Of those, Nevada and Illinois are at the low end, with fewer than one-third of lawyers doing pro bono work in 2010. On the high end are Florida, at 52 percent, and New Mexico, at 65 percent. However, the kind of pro bono work is usually not specified, so it is as likely to be for a nonprofit private school as for a low-income litigant in housing court.
Bill Robinson III, president of the American Bar Association, is “discouraged a bit” at not meeting ABA pro bono goals. (American Bar Association)
The American Bar Association (ABA) tried to gauge the level of volunteer representation for those who are indigent in interviews with a cross section of 1,100 lawyers in 2009. About 73 percent said they did some pro bono work for people of limited means or organizations that support them, up from 66 percent in 2004. But only 27 percent provided 50 hours or more of pro bono legal services a year to those kinds of clients, an aspirational goal that the ABA sets for every lawyer.
“I'm encouraged on the one hand that there is extensive pro bono provided but discouraged a bit that we are not approaching the goal that we have identified for several years,” says ABA President Bill Robinson III.
Trying to increase pro bono work among lawyers is like “missionary work,” says Robinson. “It takes lots of articles, a lot of programming, lots of encouragement, and I think it takes recognition. Every bar association has programs that recognize lawyers for outstanding pro bono service.”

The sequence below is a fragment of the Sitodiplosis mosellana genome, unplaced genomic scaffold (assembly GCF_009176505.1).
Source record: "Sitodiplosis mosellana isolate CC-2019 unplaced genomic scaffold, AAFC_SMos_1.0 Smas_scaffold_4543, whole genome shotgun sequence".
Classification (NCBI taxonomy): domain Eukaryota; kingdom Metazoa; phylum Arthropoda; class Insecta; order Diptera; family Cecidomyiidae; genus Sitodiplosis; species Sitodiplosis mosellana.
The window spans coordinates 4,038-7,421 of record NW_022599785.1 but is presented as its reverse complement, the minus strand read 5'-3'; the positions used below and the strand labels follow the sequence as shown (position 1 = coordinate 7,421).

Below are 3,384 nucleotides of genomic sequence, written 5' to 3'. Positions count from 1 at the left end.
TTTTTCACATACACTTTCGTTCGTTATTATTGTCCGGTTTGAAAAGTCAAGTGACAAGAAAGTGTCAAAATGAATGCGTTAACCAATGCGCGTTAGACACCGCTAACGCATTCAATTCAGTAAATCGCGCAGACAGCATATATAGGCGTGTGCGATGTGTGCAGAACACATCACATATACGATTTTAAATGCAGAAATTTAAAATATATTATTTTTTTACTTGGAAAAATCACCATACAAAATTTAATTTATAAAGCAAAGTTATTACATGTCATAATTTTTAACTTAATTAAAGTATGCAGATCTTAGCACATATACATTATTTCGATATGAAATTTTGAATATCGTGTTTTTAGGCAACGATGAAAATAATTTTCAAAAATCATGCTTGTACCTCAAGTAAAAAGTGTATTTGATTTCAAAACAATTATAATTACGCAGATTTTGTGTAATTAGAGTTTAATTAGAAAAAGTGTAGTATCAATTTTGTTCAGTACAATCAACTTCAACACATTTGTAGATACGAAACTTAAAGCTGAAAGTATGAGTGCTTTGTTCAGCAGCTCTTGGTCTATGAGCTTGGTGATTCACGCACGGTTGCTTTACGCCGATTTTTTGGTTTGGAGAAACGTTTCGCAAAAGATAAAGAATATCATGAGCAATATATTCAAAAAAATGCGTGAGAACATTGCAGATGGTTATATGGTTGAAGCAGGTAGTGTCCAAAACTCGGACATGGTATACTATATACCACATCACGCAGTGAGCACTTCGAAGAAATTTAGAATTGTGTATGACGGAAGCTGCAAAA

An important requirement for encouraging pro bono work is adequate funding for the country's civil legal-aid programs. When the foreclosure crisis began hitting Ohio a few years ago, the state's chief justice and its then-attorney general sent a letter to every lawyer in the state asking for volunteers. In northeast Ohio alone, 300 lawyers came forward. But they required an infrastructure for referral and support.
“Almost none of them had ever done a foreclosure case before,” says Colleen Cotter, executive director of the Legal Aid Society of Cleveland. “We did training for them, and we assign them a mentor when they are assigned a case.” The 300 lawyers, she says, are much more willing to volunteer if they know that her organization “has their back.”
But institutional limits restrict how much volunteer lawyers can narrow the justice gap, according to a report by Legal Services of New Jersey. Many solo practitioners are always going to find it too difficult to commit a large number of hours to pro bono work, the report says. Moreover, it says, few lawyers are willing to go beyond giving advice and provide full representation to a pro bono client because of a lack of time. Meanwhile, few private and corporate lawyers actively practice in “the areas most critical to people living in poverty,” such as family, housing and consumer law, the report notes. And finally, it says, larger firms with financial institutions as clients may perceive a conflict of interest if they represent poor people in mortgage-foreclosure or debt-collection cases.
“Pro bono has great promise, and it brings in incredible skills,” Largent says. But, she adds, “It is a very imperfect mechanism.”
— Barbara Mantel